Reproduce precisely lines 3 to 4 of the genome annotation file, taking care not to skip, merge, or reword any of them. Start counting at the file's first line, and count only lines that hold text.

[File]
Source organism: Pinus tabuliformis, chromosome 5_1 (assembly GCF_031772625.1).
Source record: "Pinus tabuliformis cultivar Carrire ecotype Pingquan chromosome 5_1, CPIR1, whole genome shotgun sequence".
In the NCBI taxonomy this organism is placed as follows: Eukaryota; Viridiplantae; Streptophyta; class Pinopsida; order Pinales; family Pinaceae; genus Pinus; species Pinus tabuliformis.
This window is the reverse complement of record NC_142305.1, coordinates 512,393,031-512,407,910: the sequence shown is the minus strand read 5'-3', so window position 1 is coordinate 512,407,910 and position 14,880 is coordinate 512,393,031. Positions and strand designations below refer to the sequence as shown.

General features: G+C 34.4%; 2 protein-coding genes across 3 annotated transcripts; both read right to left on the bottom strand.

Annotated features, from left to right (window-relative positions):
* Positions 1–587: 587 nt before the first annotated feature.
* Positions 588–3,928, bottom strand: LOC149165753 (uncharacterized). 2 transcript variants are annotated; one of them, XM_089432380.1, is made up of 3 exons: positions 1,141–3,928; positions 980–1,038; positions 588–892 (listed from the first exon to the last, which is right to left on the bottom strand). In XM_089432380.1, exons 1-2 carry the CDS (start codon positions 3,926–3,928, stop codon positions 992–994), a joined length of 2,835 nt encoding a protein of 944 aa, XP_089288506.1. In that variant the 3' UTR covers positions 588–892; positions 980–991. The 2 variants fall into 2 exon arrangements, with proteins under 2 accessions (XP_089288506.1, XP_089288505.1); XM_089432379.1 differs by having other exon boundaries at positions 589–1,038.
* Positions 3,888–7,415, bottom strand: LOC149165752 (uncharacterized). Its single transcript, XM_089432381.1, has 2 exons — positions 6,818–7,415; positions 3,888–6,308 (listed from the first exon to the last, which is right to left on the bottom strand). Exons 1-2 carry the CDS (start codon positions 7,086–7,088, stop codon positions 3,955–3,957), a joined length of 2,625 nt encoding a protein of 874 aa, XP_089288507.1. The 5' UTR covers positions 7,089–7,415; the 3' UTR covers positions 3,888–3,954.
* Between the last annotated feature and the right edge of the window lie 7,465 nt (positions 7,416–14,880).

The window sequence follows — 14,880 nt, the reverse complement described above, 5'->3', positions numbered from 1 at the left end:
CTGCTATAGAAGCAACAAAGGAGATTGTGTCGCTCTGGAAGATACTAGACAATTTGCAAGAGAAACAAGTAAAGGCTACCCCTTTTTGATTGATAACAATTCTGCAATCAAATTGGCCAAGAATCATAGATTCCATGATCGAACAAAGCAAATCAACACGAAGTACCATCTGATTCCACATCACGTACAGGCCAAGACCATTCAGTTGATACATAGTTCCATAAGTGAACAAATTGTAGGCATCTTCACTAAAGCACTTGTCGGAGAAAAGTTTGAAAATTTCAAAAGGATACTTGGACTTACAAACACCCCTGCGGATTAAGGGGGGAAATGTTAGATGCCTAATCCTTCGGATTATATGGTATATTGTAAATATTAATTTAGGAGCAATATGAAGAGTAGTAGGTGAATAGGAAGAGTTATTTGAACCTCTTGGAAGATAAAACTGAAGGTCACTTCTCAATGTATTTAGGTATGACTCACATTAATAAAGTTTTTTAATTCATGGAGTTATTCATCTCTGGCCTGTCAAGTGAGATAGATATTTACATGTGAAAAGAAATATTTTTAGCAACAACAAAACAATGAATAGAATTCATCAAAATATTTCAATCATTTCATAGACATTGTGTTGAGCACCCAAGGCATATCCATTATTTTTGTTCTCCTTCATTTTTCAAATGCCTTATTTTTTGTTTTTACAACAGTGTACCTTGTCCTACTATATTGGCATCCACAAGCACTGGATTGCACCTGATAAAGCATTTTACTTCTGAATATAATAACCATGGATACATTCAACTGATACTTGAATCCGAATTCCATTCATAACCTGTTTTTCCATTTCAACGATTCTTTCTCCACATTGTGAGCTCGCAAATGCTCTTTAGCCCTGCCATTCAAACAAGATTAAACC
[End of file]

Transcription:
In the NCBI taxonomy this organism is placed as follows: Eukaryota; Viridiplantae; Streptophyta; class Pinopsida; order Pinales; family Pinaceae; genus Pinus; species Pinus tabuliformis.
This window is the reverse complement of record NC_142305.1, coordinates 512,393,031-512,407,910: the sequence shown is the minus strand read 5'-3', so window position 1 is coordinate 512,407,910 and position 14,880 is coordinate 512,393,031. Positions and strand designations below refer to the sequence as shown.